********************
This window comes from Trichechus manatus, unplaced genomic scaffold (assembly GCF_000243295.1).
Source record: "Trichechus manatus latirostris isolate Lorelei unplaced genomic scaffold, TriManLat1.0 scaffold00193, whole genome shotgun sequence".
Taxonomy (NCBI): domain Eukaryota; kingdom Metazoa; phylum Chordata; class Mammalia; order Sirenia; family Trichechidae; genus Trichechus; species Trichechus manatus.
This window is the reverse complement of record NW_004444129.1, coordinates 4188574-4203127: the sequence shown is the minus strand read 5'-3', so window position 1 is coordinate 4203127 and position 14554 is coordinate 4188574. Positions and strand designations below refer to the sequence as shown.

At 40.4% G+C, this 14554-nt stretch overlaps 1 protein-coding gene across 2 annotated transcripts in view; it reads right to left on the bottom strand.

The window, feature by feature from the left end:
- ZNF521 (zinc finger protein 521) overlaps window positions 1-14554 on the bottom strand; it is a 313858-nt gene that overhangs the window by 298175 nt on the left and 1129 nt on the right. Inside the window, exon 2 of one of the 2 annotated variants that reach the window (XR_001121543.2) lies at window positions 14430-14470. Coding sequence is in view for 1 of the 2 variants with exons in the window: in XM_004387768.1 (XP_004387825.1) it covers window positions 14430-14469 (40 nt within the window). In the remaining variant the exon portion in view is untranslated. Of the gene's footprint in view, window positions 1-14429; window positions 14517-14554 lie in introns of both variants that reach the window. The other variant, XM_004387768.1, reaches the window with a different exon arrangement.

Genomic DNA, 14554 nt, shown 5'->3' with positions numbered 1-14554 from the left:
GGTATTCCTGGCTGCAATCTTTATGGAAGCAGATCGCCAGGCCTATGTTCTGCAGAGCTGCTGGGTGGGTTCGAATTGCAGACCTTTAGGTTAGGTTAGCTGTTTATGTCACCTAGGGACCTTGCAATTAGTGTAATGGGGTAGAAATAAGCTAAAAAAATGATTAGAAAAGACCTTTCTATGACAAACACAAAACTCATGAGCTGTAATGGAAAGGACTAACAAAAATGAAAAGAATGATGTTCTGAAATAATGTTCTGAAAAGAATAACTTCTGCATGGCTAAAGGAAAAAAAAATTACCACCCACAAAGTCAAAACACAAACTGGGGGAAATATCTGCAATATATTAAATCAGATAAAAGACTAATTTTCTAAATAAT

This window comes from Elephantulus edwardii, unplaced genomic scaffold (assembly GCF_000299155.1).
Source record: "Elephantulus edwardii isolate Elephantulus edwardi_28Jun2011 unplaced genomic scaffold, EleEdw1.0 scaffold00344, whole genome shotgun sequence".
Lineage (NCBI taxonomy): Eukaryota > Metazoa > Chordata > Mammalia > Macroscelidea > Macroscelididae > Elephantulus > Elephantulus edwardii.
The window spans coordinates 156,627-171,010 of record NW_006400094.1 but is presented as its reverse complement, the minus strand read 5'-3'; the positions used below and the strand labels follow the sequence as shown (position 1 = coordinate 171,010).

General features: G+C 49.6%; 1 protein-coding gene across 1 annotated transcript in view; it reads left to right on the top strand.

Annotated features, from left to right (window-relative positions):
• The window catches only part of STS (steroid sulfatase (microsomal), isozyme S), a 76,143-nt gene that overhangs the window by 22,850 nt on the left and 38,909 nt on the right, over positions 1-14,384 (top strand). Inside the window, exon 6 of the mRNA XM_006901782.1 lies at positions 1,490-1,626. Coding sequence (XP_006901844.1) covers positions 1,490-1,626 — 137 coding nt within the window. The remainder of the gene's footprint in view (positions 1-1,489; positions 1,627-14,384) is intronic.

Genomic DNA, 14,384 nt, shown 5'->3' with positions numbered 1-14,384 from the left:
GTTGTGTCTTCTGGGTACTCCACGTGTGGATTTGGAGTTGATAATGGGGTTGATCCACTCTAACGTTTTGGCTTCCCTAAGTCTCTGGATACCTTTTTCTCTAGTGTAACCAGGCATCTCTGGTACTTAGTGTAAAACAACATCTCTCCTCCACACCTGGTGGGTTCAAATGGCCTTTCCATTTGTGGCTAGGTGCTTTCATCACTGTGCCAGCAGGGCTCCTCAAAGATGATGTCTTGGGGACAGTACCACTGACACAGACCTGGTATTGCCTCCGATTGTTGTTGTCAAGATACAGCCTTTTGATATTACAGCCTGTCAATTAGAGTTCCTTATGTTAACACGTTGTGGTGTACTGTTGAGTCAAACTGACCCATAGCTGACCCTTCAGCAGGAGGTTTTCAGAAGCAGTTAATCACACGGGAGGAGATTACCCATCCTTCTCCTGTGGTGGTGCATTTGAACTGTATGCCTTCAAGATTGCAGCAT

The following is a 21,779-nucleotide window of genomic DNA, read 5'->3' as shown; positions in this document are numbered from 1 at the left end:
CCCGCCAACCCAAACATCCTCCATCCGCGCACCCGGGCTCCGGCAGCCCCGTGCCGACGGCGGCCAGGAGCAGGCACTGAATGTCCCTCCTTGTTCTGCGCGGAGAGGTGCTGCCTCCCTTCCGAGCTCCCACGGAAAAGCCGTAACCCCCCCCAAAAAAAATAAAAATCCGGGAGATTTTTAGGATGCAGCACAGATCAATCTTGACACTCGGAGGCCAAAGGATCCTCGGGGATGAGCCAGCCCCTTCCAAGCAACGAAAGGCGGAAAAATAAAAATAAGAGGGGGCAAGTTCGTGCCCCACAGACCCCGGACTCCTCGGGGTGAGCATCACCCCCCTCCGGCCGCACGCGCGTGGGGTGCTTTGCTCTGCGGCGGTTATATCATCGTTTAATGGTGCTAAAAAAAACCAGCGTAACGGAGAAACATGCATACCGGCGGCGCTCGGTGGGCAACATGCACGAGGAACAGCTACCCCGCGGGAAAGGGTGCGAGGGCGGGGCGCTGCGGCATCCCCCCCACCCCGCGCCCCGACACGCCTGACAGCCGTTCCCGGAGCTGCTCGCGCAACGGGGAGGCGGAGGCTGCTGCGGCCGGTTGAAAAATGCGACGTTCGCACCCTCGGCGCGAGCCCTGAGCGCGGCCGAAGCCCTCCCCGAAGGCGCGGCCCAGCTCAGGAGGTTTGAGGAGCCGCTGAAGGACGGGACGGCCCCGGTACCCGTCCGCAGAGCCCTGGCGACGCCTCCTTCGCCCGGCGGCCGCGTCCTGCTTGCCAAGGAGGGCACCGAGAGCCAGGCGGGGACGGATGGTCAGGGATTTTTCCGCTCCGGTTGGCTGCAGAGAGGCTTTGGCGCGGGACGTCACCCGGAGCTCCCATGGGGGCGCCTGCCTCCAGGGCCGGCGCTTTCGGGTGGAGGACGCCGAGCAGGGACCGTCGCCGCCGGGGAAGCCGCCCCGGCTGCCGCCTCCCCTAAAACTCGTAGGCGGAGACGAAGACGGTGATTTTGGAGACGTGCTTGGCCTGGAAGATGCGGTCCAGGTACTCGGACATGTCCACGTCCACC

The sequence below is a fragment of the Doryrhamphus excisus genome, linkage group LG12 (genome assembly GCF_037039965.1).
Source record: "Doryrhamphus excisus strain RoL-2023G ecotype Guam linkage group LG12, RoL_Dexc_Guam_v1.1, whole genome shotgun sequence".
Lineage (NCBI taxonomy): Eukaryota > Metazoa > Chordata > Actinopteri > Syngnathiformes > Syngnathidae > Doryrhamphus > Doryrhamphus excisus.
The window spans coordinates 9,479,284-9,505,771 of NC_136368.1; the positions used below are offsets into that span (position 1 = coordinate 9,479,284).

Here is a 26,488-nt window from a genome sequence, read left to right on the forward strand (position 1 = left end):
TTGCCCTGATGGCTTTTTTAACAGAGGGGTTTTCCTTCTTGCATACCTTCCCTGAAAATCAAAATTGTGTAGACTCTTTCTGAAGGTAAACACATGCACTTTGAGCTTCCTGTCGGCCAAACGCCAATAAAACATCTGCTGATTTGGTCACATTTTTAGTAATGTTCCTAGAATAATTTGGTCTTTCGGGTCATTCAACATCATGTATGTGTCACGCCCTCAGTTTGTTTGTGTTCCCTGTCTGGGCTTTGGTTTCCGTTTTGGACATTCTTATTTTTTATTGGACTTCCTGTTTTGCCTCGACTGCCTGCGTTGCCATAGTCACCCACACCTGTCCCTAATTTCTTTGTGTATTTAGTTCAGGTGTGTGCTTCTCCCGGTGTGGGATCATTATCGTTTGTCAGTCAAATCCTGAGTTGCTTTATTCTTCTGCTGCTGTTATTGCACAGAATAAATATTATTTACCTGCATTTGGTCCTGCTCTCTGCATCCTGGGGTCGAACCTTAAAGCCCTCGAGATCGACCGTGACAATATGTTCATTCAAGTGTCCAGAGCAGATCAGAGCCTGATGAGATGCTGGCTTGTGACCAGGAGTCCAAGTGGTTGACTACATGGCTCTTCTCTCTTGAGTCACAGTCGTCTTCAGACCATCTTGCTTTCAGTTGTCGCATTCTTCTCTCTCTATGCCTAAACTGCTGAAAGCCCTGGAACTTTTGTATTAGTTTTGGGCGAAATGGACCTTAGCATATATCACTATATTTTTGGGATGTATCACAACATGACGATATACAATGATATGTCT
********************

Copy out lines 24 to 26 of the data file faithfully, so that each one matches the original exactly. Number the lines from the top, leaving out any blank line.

The window spans coordinates 9,479,284-9,505,771 of NC_136368.1; the positions used below are offsets into that span (position 1 = coordinate 9,479,284).

Here is a 26,488-nt window from a genome sequence, read left to right on the forward strand (position 1 = left end):
TTGCCCTGATGGCTTTTTTAACAGAGGGGTTTTCCTTCTTGCATACCTTCCCTGAAAATCAAAATTGTGTAGACTCTTTCTGAAGGTAAACACATGCACTTTGAGCTTCCTGTCGGCCAAACGCCAATAAAACATCTGCTGATTTGGTCACATTTTTAGTAATGTTCCTAGAATAATTTGGTCTTTCGGGTCATTCAACATCATGTATGTGTCACGCCCTCAGTTTGTTTGTGTTCCCTGTCTGGGCTTTGGTTTCCGTTTTGGACATTCTTATTTTTTATTGGACTTCCTGTTTTGCCTCGACTGCCTGCGTTGCCATAGTCACCCACACCTGTCCCTAATTTCTTTGTGTATTTAGTTCAGGTGTGTGCTTCTCCCGGTGTGGGATCATTATCGTTTGTCAGTCAAATCCTGAGTTGCTTTATTCTTCTGCTGCTGTTATTGCACAGAATAAATATTATTTACCTGCATTTGGTCCTGCTCTCTGCATCCTGGGGTCGAACCTTAAAGCCCTCGAGATCGACCGTGACAATATGTTCATTCAAGTGTCCAGAGCAGATCAGAGCCTGATGAGATGCTGGCTTGTGACCAGGAGTCCAAGTGGTTGACTACATGGCTCTTCTCTCTTGAGTCACAGTCGTCTTCAGACCATCTTGCTTTCAGTTGTCGCATTCTTCTCTCTCTATGCCTAAACTGCTGAAAGCCCTGGAACTTTTGTATTAGTTTTGGGCGAAATGGACCTTAGCATATATCACTATATTTTTGGGATGTATCACAACATGACGATATACAATGATATGTCT